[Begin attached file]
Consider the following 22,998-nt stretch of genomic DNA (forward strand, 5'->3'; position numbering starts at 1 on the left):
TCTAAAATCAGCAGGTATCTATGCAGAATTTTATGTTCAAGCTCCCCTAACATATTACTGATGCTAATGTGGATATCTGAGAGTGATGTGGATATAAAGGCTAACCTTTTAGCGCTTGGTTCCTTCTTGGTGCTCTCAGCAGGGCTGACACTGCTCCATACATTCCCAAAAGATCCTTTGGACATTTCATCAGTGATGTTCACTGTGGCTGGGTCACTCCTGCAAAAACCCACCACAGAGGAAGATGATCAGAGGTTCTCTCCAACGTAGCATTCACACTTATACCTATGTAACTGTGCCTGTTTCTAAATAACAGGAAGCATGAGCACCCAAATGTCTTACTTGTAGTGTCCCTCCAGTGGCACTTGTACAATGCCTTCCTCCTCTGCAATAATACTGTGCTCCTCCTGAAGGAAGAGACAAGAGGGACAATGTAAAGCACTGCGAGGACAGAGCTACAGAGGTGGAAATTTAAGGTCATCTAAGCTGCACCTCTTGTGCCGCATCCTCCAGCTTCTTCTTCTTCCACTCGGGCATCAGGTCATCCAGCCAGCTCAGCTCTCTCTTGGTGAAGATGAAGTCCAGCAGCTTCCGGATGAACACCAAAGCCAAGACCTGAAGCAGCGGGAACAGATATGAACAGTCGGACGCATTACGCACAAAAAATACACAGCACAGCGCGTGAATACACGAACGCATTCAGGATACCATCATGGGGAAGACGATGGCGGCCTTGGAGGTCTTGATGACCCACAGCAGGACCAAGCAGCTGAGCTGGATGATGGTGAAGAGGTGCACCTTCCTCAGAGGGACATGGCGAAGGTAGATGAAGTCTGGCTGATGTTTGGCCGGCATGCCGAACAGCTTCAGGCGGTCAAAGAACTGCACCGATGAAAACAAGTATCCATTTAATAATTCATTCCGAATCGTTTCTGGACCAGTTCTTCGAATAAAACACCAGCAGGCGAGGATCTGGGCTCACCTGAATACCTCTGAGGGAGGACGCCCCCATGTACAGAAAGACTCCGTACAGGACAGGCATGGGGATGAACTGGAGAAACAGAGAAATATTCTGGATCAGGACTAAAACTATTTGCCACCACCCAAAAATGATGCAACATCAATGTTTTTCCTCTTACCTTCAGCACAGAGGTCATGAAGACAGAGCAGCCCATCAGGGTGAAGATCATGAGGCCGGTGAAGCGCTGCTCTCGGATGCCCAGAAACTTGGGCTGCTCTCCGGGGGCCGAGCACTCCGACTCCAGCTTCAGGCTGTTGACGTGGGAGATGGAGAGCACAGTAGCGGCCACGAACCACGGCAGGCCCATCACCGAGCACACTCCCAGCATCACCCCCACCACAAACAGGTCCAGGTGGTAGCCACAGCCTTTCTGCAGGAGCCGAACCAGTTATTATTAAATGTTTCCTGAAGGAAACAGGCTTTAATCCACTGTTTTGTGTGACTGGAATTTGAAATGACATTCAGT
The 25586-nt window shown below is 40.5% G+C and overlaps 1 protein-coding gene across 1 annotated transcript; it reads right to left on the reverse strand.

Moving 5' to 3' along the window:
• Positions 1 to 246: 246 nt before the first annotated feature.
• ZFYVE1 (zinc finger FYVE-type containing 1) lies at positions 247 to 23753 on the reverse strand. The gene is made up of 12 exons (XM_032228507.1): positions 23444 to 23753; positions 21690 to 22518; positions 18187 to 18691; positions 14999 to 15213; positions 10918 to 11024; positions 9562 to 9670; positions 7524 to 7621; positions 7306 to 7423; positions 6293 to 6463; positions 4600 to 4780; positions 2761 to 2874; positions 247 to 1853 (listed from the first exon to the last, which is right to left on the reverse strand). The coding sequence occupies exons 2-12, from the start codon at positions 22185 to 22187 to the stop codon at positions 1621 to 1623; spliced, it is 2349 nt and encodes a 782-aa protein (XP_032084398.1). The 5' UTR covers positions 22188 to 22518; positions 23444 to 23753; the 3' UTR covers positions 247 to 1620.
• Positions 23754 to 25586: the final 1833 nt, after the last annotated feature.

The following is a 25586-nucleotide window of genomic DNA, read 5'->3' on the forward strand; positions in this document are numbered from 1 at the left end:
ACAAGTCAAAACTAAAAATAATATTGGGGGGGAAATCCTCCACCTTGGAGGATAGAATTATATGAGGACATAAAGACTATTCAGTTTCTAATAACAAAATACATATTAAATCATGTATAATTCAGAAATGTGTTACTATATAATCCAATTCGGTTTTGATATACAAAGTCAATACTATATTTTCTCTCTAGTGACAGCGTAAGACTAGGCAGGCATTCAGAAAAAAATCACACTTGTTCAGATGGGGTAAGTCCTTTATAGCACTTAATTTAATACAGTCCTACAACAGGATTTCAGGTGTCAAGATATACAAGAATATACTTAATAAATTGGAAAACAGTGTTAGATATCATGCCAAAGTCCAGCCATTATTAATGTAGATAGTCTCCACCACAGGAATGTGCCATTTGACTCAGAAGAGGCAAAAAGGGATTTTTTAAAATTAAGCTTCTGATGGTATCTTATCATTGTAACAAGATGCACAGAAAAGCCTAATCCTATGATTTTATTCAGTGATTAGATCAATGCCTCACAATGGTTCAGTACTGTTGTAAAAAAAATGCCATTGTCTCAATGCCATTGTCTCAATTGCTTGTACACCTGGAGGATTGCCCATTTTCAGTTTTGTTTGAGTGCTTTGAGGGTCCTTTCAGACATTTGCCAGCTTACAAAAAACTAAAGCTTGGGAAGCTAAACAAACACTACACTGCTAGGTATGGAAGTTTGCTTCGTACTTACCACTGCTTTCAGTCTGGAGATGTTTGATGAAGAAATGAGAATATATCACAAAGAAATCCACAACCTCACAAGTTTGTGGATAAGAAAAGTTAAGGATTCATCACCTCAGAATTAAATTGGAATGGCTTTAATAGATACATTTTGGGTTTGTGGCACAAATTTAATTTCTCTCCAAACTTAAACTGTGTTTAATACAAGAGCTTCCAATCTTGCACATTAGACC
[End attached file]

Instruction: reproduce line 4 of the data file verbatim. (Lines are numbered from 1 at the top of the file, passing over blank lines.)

Moving 5' to 3' along the window: